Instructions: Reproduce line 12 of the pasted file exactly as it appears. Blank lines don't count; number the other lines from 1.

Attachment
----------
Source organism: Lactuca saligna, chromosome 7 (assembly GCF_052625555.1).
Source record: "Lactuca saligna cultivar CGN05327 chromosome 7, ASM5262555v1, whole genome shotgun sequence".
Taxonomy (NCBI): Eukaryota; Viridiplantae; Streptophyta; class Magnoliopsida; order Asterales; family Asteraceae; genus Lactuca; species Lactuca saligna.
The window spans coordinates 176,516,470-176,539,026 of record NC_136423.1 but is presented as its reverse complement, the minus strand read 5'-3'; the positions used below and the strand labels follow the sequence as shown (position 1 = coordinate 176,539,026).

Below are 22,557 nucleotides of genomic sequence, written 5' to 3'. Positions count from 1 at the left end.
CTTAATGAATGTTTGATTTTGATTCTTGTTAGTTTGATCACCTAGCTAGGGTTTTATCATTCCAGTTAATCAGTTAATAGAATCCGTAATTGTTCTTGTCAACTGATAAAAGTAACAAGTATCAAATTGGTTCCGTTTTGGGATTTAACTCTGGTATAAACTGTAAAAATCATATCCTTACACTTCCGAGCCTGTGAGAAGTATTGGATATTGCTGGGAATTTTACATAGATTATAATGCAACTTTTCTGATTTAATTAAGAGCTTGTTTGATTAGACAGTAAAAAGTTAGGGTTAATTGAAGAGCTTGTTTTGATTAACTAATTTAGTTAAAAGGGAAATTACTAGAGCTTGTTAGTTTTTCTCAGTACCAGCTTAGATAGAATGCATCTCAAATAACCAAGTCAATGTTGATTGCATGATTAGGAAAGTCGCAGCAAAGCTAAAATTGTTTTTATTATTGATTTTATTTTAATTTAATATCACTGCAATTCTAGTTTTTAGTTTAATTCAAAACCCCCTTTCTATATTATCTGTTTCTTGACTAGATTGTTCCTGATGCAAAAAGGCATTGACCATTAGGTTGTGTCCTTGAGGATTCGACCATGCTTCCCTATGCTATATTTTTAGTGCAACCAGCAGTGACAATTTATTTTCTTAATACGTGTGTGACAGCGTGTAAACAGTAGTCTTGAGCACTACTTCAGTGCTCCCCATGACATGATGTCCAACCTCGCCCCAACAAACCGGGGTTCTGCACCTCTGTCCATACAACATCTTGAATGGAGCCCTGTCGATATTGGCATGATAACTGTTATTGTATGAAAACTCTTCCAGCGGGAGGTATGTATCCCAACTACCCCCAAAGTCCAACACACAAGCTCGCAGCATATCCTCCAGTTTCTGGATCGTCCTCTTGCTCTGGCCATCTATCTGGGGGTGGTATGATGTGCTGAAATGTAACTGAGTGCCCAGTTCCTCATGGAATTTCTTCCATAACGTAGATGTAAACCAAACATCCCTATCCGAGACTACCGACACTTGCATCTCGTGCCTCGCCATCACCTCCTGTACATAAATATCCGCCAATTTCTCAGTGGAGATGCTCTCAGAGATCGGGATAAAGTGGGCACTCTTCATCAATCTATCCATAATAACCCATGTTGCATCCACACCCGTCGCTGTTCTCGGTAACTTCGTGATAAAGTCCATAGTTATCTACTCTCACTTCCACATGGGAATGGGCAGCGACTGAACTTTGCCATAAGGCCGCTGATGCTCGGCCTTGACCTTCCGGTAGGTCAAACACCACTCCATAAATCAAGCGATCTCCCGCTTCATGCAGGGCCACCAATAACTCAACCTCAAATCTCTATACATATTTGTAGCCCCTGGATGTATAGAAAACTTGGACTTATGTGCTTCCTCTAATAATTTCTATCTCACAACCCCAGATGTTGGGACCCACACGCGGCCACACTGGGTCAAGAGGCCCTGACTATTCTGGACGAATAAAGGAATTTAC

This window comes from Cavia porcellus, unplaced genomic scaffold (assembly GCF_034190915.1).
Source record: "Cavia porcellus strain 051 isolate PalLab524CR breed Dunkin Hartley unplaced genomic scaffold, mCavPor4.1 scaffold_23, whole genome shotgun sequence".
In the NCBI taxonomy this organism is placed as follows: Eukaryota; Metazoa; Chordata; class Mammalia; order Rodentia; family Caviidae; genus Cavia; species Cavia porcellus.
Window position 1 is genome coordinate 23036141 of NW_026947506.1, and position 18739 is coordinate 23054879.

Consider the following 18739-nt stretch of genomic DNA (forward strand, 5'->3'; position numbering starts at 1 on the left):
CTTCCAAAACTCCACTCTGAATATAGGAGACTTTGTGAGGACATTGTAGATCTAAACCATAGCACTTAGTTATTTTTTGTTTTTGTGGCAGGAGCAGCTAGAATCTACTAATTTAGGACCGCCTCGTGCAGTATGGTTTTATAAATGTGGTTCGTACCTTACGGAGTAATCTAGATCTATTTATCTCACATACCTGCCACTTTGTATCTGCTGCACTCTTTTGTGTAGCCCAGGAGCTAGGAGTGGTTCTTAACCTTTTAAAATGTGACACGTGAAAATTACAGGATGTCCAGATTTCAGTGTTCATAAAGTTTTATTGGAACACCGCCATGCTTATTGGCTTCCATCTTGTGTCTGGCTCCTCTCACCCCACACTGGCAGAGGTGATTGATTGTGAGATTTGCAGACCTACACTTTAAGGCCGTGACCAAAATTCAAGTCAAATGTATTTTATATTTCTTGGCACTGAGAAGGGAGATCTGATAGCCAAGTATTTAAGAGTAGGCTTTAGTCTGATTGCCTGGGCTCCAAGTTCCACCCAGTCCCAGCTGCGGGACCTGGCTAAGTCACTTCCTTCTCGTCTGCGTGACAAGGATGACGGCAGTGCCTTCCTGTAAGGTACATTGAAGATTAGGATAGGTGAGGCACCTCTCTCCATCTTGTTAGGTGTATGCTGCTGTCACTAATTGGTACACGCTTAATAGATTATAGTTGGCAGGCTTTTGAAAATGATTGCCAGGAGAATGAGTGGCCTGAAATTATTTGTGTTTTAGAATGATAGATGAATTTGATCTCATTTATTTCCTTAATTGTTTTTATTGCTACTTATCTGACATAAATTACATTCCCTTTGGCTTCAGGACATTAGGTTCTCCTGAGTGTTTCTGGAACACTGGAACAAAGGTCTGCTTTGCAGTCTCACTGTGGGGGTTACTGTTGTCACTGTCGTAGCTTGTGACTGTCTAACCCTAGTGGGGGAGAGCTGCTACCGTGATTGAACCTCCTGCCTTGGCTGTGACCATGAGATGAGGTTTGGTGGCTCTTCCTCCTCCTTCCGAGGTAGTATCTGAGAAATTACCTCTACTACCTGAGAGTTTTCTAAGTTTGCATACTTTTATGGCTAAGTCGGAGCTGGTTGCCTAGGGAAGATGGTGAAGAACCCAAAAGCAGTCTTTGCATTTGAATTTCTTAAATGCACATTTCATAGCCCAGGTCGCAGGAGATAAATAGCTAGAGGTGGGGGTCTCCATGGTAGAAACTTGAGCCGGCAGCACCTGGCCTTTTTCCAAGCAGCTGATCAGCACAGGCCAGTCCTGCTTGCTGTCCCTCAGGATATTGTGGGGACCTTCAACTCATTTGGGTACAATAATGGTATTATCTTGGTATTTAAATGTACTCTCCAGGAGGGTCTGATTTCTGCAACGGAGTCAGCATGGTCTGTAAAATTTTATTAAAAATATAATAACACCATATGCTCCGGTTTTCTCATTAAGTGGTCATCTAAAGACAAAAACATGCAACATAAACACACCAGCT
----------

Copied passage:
CTTCCAAAACTCCACTCTGAATATAGGAGACTTTGTGAGGACATTGTAGATCTAAACCATAGCACTTAGTTATTTTTTGTTTTTGTGGCAGGAGCAGCTAGAATCTACTAATTTAGGACCGCCTCGTGCAGTATGGTTTTATAAATGTGGTTCGTACCTTACGGAGTAATCTAGATCTATTTATCTCACATACCTGCCACTTTGTATCTGCTGCACTCTTTTGTGTAGCCCAGGAGCTAGGAGTGGTTCTTAACCTTTTAAAATGTGACACGTGAAAATTACAGGATGTCCAGATTTCAGTGTTCATAAAGTTTTATTGGAACACCGCCATGCTTATTGGCTTCCATCTTGTGTCTGGCTCCTCTCACCCCACACTGGCAGAGGTGATTGATTGTGAGATTTGCAGACCTACACTTTAAGGCCGTGACCAAAATTCAAGTCAAATGTATTTTATATTTCTTGGCACTGAGAAGGGAGATCTGATAGCCAAGTATTTAAGAGTAGGCTTTAGTCTGATTGCCTGGGCTCCAAGTTCCACCCAGTCCCAGCTGCGGGACCTGGCTAAGTCACTTCCTTCTCGTCTGCGTGACAAGGATGACGGCAGTGCCTTCCTGTAAGGTACATTGAAGATTAGGATAGGTGAGGCACCTCTCTCCATCTTGTTAGGTGTATGCTGCTGTCACTAATTGGTACACGCTTAATAGATTATAGTTGGCAGGCTTTTGAAAATGATTGCCAGGAGAATGAGTGGCCTGAAATTATTTGTGTTTTAGAATGATAGATGAATTTGATCTCATTTATTTCCTTAATTGTTTTTATTGCTACTTATCTGACATAAATTACATTCCCTTTGGCTTCAGGACATTAGGTTCTCCTGAGTGTTTCTGGAACACTGGAACAAAGGTCTGCTTTGCAGTCTCACTGTGGGGGTTACTGTTGTCACTGTCGTAGCTTGTGACTGTCTAACCCTAGTGGGGGAGAGCTGCTACCGTGATTGAACCTCCTGCCTTGGCTGTGACCATGAGATGAGGTTTGGTGGCTCTTCCTCCTCCTTCCGAGGTAGTATCTGAGAAATTACCTCTACTACCTGAGAGTTTTCTAAGTTTGCATACTTTTATGGCTAAGTCGGAGCTGGTTGCCTAGGGAAGATGGTGAAGAACCCAAAAGCAGTCTTTGCATTTGAATTTCTTAAATGCACATTTCATAGCCCAGGTCGCAGGAGATAAATAGCTAGAGGTGGGGGTCTCCATGGTAGAAACTTGAGCCGGCAGCACCTGGCCTTTTTCCAAGCAGCTGATCAGCACAGGCCAGTCCTGCTTGCTGTCCCTCAGGATATTGTGGGGACCTTCAACTCATTTGGGTACAATAATGGTATTATCTTGGTATTTAAATGTACTCTCCAGGAGGGTCTGATTTCTGCAACGGAGTCAGCATGGTCTGTAAAATTTTATTAAAAATATAATAACACCATATGCTCCGGTTTTCTCATTAAGTGGTCATCTAAAGACAAAAACATGCAACATAAACACACCAGCT